As a veteran, I have too often witnessed my fellow veterans returning from active combat roles, only to struggle to reorient into everyday life and provide for their families. Brave men and women who were prepared to make the ultimate sacrifice in order to protect the freedoms of our land are returning to civilian life unprepared to make that difficult transition. It is estimated that upwards of 25 percent of our veteran community is food poor, lacking adequate access to daily meals.
I myself have seen this firsthand when I returned from active duty in the Air National Guard at the 183rd TAC Base in Springfield, Ill. During Desert Storm, I was called to active duty and positioned stateside at Cannon Airforce Base, awaiting my rotation to Kuwait. Due to the short length of the operation, the conflict ended before my rotation began.
As those who had been sent over to Kuwait and Iraq began returning from military duty, I realized the hardships many faced, including finding stable employment. Without a secure job and income, returning service members can feel extremely isolated from society, further exacerbating an already difficult transition.
After returning from active duty, I was fortunate enough to find rewarding work in the franchise sector. Over the past three decades, I have worked my way up and now own three Express Employment franchises in Indiana. We provide help to people looking for local employment opportunities, with my three small businesses alone hiring more than 800 workers per week among over 200 local companies.
Franchising has not only helped myself transition from the military back into everyday life, it has given me the resources to give those same opportunities back to other veterans now making that same transition. Through my businesses, I have been able to hire fellow veterans, sponsor and participate in events in the veteran community, and use my platform to highlight issues affecting veterans.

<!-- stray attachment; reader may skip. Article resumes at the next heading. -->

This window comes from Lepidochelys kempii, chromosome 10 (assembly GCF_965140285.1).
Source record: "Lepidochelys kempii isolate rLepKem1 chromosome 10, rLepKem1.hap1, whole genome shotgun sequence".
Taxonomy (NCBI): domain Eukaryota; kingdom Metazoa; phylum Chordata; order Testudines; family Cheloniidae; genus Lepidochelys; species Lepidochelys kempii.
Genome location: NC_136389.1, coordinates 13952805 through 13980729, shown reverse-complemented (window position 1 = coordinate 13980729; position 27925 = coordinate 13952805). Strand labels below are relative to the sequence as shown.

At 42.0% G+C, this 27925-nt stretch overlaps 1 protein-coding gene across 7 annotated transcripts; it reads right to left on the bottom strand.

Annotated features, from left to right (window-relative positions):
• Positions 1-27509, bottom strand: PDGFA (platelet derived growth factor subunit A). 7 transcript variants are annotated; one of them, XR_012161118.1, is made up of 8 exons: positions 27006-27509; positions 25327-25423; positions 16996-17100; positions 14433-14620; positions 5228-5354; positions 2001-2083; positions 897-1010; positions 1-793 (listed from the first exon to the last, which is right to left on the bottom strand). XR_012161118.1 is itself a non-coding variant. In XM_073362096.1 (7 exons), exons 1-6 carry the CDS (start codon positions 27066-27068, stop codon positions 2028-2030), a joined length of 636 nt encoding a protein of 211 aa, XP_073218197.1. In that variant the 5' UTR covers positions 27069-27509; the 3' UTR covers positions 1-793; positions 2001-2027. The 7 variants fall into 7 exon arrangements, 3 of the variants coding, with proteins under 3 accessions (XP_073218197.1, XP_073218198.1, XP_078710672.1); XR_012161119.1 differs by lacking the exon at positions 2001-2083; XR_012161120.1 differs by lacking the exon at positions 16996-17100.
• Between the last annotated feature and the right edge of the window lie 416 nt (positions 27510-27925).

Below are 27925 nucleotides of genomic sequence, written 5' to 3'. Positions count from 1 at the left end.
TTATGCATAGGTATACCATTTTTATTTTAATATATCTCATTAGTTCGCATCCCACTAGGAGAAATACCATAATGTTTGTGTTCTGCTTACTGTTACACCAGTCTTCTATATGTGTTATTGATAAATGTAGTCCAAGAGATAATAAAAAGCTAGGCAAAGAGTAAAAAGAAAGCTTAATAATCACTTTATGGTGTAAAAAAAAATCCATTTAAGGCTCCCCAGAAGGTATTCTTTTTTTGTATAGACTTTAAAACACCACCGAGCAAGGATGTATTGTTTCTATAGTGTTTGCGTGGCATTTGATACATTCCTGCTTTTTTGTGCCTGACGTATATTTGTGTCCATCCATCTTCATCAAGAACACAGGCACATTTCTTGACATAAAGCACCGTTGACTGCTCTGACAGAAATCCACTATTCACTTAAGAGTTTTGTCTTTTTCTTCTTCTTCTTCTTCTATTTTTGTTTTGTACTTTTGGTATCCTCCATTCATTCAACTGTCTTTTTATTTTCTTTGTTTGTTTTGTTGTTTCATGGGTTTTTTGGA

All of these initiatives would simply not be possible without the benefits franchising has afforded me. It has given me purpose, opportunity and the freedom to build from my service in the military and transition into a career in which I have not only personally succeeded, but have also been able to give back to my local community.
While franchising has had a profoundly positive influence on my life following the end of my active-duty service, the fact is that starting a franchise is out of the reach of many veterans. Which is why I am so grateful to Rep. Jackie Walorski (R-Ind.) for her commitment to our community. Last year, I had the pleasure of meeting her at a Military Appreciation Day event and I’m so grateful that she has introduced H.R. 446, the Veteran Entrepreneurs Act, co-sponsored by Rep. Julia Brownley (D-Calif.).
The bill greatly reduces the barriers facing veterans seeking to start a small business by creating a tax credit to cover 25 percent of their initial franchise fees. I wholeheartedly support the passage of this bill. According to research from the IFA Foundation, 238,000 veterans and military spouses have found employment in the franchise industry, while only 6,500 veterans have worked their way up to owning their own franchise business since 2011. This bill would give all veterans the opportunity to pursue ownership of their own franchise.
While serving your country in the military comes with great sacrifices, veterans should not have to sacrifice their financial future once their active duty is over. While I was fortunate enough to be able to pursue my own franchise business, many veterans do not have the means necessary to follow in my path. This is why we need to pass the Veteran Entrepreneurs Act and give veterans back a fraction of the freedom they have given us.
Norm Robertson served in the Air National Guard and now owns three Express Employment franchises in Indiana.
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